· He is presently ministering in the true place of worship, the heavenly Tabernacle.

Interestingly, the word “ministers” comes from the Greek word, leitourgos which is where we derive the words “liturgy” and “liturgist.” So, we can think of Jesus as our true “liturgist” or “worship leader.” He is doing things of a priestly, liturgical nature in heaven. We can’t go too far in describing what all of these various function are, but the book of Hebrews gives us a lot of insight as we see how Jesus fulfills the role of both priest and sacrifice.

Let’s look at some of these passages in Hebrews that describe his priestly characteristics. I will distinguish those facets of his role as priest that have continuity with the Aaronic priesthood, those that are like that of Melchizedek, and those that are unique to Jesus:

Continuity with Aaronic Priesthood

· He was made in every respect like us (2:17).
· He understands our weaknesses, for he faced all of the same testing we do (4:15).
· He is required to offer gifts and sacrifices (8:3).
· He offered blood for the sins the people had committed in ignorance (9:7).

Like that of Melchizedek

· He was chosen by God (5:5).
· He is a priest forever (5:6).

Unique to Jesus

· He has been given a ministry that is far superior to the old priesthood (8:6).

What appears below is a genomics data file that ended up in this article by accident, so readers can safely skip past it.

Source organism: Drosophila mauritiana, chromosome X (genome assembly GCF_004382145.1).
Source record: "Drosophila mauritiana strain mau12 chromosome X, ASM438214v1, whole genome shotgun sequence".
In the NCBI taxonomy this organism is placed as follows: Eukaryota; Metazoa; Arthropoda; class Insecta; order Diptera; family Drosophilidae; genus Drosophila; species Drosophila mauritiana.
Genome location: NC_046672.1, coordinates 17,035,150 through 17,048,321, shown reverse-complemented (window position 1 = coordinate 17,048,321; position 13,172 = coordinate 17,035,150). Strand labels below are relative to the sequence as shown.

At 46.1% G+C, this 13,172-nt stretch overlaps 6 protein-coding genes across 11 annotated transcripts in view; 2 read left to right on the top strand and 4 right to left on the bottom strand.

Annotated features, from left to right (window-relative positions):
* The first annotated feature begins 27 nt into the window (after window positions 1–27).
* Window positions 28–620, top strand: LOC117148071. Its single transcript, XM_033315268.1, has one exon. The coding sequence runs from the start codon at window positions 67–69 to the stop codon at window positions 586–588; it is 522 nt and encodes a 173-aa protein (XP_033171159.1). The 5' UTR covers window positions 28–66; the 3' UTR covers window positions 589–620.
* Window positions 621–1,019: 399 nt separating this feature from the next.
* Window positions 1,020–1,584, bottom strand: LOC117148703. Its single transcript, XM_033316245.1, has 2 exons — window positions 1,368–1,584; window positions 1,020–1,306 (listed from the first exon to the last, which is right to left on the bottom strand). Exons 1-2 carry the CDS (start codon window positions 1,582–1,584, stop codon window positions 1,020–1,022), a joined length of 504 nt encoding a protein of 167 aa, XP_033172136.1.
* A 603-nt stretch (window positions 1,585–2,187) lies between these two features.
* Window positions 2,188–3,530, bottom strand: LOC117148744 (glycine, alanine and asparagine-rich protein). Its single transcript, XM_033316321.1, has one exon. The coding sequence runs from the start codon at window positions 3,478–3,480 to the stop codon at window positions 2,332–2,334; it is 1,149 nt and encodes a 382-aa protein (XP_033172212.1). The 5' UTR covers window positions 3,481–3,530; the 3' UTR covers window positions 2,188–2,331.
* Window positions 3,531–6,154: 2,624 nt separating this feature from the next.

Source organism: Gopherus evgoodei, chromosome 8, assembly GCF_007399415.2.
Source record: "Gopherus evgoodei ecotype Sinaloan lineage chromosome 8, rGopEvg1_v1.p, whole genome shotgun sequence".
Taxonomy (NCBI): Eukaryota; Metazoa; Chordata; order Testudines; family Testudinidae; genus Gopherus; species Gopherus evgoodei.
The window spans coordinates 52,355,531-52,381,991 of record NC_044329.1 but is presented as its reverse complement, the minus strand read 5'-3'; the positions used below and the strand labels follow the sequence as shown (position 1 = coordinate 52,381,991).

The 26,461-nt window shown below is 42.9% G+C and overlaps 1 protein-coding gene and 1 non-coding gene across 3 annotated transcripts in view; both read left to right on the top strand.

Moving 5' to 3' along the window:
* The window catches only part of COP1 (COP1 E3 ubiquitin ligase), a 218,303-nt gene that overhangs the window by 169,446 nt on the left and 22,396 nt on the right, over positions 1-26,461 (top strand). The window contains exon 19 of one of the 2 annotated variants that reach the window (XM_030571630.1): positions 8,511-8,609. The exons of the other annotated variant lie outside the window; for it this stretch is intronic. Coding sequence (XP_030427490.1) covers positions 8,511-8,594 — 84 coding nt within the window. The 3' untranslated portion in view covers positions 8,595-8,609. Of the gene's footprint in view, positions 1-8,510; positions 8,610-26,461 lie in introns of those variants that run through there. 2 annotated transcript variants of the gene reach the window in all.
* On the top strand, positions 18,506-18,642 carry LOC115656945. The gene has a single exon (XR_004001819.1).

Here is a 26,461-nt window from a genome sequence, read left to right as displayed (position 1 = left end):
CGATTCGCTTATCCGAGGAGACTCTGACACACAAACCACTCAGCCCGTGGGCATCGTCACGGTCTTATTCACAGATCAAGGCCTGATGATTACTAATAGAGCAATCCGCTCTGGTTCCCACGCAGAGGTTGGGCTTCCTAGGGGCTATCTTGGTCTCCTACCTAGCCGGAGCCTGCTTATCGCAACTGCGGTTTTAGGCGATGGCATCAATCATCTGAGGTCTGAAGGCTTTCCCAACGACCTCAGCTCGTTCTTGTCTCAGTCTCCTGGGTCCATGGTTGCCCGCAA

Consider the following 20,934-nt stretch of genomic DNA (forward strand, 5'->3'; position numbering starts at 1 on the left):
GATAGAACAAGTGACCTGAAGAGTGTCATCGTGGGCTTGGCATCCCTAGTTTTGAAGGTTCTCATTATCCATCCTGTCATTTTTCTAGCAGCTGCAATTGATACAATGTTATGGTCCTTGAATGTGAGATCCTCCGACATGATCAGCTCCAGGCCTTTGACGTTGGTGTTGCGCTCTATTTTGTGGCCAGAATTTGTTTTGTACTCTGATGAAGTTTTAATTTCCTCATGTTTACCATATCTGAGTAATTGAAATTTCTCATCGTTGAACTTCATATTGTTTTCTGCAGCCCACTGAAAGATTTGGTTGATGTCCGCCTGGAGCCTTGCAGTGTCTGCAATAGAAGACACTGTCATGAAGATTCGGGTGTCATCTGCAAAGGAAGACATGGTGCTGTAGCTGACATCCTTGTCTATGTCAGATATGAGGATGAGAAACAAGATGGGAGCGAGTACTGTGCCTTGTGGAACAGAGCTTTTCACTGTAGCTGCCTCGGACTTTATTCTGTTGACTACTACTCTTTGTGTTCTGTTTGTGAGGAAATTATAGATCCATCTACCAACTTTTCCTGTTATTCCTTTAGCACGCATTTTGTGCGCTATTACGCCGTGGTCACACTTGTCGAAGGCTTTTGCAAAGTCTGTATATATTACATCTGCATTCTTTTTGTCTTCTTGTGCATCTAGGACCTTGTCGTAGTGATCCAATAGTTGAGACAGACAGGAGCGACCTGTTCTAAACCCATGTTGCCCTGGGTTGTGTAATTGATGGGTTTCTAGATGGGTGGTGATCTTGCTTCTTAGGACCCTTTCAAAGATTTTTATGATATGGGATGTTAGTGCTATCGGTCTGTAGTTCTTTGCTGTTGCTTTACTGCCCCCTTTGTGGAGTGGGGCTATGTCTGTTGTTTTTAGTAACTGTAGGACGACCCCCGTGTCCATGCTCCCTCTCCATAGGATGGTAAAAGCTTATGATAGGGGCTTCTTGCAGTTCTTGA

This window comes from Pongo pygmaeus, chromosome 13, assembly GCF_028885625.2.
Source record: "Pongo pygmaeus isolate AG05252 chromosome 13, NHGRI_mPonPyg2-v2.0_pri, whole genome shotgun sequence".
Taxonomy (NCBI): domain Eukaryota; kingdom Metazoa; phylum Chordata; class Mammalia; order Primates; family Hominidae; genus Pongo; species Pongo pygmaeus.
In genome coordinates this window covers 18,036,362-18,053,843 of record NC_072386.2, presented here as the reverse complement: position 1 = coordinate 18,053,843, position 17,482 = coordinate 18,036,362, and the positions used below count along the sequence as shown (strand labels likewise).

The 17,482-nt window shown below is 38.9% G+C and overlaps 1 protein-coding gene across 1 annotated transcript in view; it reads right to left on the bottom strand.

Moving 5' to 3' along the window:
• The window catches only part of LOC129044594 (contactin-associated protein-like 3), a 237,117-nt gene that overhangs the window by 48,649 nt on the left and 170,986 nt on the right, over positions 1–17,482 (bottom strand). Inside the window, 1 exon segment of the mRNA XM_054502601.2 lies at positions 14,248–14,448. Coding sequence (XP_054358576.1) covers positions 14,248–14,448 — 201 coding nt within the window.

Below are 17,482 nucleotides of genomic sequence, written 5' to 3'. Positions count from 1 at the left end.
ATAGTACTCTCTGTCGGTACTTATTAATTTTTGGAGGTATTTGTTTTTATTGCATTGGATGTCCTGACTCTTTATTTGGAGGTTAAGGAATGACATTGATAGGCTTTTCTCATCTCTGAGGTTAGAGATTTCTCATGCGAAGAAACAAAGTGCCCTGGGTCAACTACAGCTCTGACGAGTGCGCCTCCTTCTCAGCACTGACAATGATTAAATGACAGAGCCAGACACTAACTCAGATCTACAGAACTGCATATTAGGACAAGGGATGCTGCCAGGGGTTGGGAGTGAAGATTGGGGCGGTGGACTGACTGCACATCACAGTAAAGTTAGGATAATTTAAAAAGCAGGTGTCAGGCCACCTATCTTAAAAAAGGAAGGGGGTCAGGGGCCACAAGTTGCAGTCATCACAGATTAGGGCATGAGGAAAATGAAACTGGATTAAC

· He mediates for us a far better covenant with God, based on better promises (8:6).
· He has entered that greater, more perfect Tabernacle in heaven (9:11).
· He offered himself as a single sacrifice for sins, good for all time (10:12).
· He sat down in the place of honor at God’s right hand (10:12).
· He rules over God’s house (10:21).

In light of all these various roles and descriptions about Jesus as our High Priest, it is important that we listen to the author of Hebrews’ exhortation:

Dear brothers and sisters who belong to God…think carefully about this Jesus whom we declare to be God’s messenger and High Priest (Hebrews 3:1).

I have long been familiar with Jesus’ designation as High Priest and have at times considered its true meaning; but honestly, it has only been within the past few years of my Christian journey that I have begun to think carefully about this Jesus who has ascended, who is seated at God’s right, and who is ministering right now.